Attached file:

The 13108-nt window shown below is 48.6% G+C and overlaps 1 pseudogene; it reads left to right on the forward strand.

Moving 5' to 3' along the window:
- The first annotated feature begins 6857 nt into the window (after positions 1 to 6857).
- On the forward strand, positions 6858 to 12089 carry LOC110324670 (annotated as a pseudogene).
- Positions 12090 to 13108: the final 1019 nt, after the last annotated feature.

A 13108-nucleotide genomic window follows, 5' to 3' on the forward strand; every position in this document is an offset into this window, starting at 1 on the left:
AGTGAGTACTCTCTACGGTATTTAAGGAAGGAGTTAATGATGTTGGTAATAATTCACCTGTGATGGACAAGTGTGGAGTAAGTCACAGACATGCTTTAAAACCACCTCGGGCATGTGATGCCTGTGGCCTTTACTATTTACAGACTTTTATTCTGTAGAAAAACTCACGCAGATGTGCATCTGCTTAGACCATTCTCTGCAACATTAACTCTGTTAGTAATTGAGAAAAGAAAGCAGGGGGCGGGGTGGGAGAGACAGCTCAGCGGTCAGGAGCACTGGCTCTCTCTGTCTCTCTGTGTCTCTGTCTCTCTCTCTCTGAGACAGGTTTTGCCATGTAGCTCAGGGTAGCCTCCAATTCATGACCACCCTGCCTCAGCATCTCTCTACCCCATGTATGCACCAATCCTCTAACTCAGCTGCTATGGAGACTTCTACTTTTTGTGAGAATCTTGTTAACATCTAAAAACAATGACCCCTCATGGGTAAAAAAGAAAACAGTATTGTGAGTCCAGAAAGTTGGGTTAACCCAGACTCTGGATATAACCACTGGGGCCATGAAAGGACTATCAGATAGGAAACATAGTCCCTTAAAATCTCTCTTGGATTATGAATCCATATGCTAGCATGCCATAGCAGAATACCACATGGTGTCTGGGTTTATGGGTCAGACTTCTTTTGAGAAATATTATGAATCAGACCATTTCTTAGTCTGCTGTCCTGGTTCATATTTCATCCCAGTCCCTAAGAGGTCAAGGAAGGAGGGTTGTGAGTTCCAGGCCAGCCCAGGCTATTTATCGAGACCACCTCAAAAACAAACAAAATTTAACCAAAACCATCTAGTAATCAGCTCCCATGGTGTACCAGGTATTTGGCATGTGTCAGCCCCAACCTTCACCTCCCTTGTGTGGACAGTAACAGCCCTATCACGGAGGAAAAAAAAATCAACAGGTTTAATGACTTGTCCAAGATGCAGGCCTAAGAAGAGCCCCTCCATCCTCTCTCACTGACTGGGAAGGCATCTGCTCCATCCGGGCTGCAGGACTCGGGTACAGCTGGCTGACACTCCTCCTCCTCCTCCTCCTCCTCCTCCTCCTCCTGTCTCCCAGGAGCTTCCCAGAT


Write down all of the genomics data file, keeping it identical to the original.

The 13108-nt window shown below is 48.6% G+C and overlaps 1 pseudogene; it reads left to right on the forward strand.

Moving 5' to 3' along the window:
- The first annotated feature begins 6857 nt into the window (after positions 1 to 6857).
- On the forward strand, positions 6858 to 12089 carry LOC110324670 (annotated as a pseudogene).
- Positions 12090 to 13108: the final 1019 nt, after the last annotated feature.

A 13108-nucleotide genomic window follows, 5' to 3' on the forward strand; every position in this document is an offset into this window, starting at 1 on the left:
AGTGAGTACTCTCTACGGTATTTAAGGAAGGAGTTAATGATGTTGGTAATAATTCACCTGTGATGGACAAGTGTGGAGTAAGTCACAGACATGCTTTAAAACCACCTCGGGCATGTGATGCCTGTGGCCTTTACTATTTACAGACTTTTATTCTGTAGAAAAACTCACGCAGATGTGCATCTGCTTAGACCATTCTCTGCAACATTAACTCTGTTAGTAATTGAGAAAAGAAAGCAGGGGGCGGGGTGGGAGAGACAGCTCAGCGGTCAGGAGCACTGGCTCTCTCTGTCTCTCTGTGTCTCTGTCTCTCTCTCTCTGAGACAGGTTTTGCCATGTAGCTCAGGGTAGCCTCCAATTCATGACCACCCTGCCTCAGCATCTCTCTACCCCATGTATGCACCAATCCTCTAACTCAGCTGCTATGGAGACTTCTACTTTTTGTGAGAATCTTGTTAACATCTAAAAACAATGACCCCTCATGGGTAAAAAAGAAAACAGTATTGTGAGTCCAGAAAGTTGGGTTAACCCAGACTCTGGATATAACCACTGGGGCCATGAAAGGACTATCAGATAGGAAACATAGTCCCTTAAAATCTCTCTTGGATTATGAATCCATATGCTAGCATGCCATAGCAGAATACCACATGGTGTCTGGGTTTATGGGTCAGACTTCTTTTGAGAAATATTATGAATCAGACCATTTCTTAGTCTGCTGTCCTGGTTCATATTTCATCCCAGTCCCTAAGAGGTCAAGGAAGGAGGGTTGTGAGTTCCAGGCCAGCCCAGGCTATTTATCGAGACCACCTCAAAAACAAACAAAATTTAACCAAAACCATCTAGTAATCAGCTCCCATGGTGTACCAGGTATTTGGCATGTGTCAGCCCCAACCTTCACCTCCCTTGTGTGGACAGTAACAGCCCTATCACGGAGGAAAAAAAAATCAACAGGTTTAATGACTTGTCCAAGATGCAGGCCTAAGAAGAGCCCCTCCATCCTCTCTCACTGACTGGGAAGGCATCTGCTCCATCCGGGCTGCAGGACTCGGGTACAGCTGGCTGACACTCCTCCTCCTCCTCCTCCTCCTCCTCCTCCTCCTGTCTCCCAGGAGCTTCCCAGAT